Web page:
Species: Ccitharichthys sordidus. Other common names: Mottled sanddab, Catalina sanddab, soft flounder, sole, sand dab, megrim.

 

Identifying Characteristics and Biology

  • Pacific sanddabs are in the Bothidae family, the left-eyed flounders, where their eyes are always on the left side.
  • They are a light brown mottled color with yellow, orange, and reddish spots.
  • A small to medium sized fish, the Pacific sanddabs can reach 16 inches in length and 2 pounds in weight, but most caught are only 1/3 of a pound.
  • Females mature at around 7 1/2 inches.
  • They have an elongated oval shape, and distinguished from other flatfish with their straight lateral line.

Range and Habitat

  • Pacific sanddabs are endemic to the Northern Pacific ocean, from the Aleutian Islands and the Bering Sea down to Southern California and Baja, California.
  • They are found from the intertidal areas to 1,800 feet deep, and most commonly found between 120 and 450 feet.
  • Pacific sanddabs enjoy tidepools and the younger sanddabs like the more shallower depths.
  • They are soft-bottom dwellers.

Market Forms

  • This is a popular eating fish, and the flesh is sold as a delicacy or a specialty item on some menus.
  • Popular with anglers, this is also a commercial species.
  • Sold whole fresh or frozen, with the larger ones filleted for ease in preparation.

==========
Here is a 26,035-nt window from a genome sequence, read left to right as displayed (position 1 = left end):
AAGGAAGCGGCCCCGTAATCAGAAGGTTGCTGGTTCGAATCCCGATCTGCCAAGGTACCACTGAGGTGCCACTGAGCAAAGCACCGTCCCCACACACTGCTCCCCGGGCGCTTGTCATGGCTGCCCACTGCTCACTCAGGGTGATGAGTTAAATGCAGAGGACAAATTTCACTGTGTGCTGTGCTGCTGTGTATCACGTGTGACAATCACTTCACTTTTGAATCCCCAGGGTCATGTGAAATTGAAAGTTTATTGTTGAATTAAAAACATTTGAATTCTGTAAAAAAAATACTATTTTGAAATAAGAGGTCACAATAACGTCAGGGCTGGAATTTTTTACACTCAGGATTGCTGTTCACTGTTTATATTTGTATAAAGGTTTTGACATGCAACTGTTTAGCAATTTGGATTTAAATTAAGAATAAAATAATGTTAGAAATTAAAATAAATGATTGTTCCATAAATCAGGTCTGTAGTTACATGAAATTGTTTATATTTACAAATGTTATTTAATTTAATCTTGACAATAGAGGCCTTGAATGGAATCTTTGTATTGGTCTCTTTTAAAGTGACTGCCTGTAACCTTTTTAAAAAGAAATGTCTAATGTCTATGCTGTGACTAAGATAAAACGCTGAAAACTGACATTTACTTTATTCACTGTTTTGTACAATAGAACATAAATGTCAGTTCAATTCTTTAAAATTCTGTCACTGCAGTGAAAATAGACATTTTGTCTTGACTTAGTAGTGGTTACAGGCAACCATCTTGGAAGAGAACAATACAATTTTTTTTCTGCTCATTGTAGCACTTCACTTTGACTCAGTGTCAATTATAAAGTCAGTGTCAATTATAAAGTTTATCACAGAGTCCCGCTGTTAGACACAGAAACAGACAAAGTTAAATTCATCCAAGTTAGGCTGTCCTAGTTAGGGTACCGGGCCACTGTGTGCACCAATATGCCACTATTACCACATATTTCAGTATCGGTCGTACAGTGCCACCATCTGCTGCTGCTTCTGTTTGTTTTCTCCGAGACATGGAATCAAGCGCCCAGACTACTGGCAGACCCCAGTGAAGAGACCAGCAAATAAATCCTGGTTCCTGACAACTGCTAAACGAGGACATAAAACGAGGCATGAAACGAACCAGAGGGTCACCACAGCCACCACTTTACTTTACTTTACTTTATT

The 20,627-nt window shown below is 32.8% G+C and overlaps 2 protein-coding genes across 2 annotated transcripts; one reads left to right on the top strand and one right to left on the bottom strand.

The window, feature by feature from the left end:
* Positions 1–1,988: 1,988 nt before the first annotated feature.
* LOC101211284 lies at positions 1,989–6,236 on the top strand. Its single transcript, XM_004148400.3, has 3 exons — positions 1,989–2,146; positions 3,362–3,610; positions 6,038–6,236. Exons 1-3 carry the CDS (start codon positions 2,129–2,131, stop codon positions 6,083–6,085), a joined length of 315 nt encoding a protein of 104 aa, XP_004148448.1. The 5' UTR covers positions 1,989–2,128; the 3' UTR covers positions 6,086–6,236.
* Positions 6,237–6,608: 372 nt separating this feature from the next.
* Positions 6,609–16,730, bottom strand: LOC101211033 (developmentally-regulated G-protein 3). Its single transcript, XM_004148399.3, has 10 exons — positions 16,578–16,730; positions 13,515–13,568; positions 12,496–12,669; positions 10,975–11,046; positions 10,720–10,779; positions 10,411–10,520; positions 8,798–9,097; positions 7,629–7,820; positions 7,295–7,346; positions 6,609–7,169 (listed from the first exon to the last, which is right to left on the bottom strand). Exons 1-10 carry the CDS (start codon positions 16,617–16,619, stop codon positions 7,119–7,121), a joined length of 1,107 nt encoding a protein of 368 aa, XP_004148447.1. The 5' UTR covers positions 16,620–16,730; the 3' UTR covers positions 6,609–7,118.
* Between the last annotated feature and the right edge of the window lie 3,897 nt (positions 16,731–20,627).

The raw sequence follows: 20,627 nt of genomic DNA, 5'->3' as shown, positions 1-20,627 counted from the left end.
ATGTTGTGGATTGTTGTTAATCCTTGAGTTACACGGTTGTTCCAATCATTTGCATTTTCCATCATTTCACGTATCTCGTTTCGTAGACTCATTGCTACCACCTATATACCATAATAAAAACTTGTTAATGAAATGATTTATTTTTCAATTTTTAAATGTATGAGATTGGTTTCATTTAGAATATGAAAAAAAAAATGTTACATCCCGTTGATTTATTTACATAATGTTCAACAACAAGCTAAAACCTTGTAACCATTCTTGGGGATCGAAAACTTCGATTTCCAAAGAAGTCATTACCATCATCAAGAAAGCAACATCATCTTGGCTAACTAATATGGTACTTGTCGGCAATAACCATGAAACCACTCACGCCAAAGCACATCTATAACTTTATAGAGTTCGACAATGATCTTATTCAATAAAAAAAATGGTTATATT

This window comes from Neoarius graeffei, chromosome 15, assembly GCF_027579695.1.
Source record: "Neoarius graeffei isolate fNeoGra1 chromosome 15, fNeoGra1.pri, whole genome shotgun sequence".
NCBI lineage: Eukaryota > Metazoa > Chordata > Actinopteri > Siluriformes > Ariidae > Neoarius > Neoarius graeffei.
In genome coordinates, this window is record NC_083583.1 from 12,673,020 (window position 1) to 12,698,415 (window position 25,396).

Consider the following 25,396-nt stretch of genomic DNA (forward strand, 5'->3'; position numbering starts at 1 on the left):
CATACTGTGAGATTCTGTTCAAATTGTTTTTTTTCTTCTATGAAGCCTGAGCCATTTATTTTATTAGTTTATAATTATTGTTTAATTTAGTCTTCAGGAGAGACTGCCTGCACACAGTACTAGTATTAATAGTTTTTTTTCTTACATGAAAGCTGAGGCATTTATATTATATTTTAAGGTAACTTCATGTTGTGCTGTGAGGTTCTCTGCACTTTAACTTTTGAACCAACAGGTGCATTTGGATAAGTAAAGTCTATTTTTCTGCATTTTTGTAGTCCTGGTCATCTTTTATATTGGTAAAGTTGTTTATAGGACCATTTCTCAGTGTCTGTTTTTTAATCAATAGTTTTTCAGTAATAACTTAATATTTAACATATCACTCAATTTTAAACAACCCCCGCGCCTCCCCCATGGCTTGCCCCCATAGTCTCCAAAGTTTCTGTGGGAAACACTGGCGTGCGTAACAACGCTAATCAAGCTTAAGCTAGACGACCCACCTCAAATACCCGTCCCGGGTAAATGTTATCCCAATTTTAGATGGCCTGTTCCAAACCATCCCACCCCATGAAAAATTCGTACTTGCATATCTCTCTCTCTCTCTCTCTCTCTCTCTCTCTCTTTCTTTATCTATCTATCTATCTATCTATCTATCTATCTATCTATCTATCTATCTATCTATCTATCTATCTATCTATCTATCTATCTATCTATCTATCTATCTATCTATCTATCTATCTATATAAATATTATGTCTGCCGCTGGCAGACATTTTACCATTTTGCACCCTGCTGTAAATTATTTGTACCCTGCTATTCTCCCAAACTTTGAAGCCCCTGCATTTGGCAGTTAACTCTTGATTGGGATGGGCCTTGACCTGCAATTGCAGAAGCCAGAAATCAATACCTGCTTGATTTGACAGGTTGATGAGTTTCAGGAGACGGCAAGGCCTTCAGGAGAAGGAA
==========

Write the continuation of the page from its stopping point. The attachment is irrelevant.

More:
Resources:

“Bottomfish Identification Guide: Pacific Sanddab (Citharichthys Sordidus) | Washington Department of Fish & Wildlife.” Bottomfish Identification Guide: Flatfish. Washington Department of Fish and Wildlife, n.d. Web. 21 Feb. 2014.

Love, Milton. Probably More Than You Want to Know About the Fishes of the Pacific Coast. Santa Barbara: Really Big Press, 1996. Print.

“Marine Sportfish Identification: Flatfishes.” Marine Sportfish Identification: Flatfishes. California Department of Fish and Wildlife, 17 Oct. 2013. Web. 21 Feb. 2014.

“Pacific Sanddab.” Wikipedia. Wikimedia Foundation, 18 Feb. 2014. Web. 21 Feb. 2014.

John’s motto is ‘release it unharmed or do it justice on the plate.’ Executive Chef, photographer, and surfer, John photographs ocean marine life when he’s out fishing, and creates masterpieces in the kitchen with what he keeps on deck. His photo works have been used in OEHHA Fish Advisories, National Geographic presentations, and nonprofit marine life groups. When he’s not fishing, he’s making great BBQ. Visit him at johnsheltondesigns.com, and send him a message using the contact form using the link above.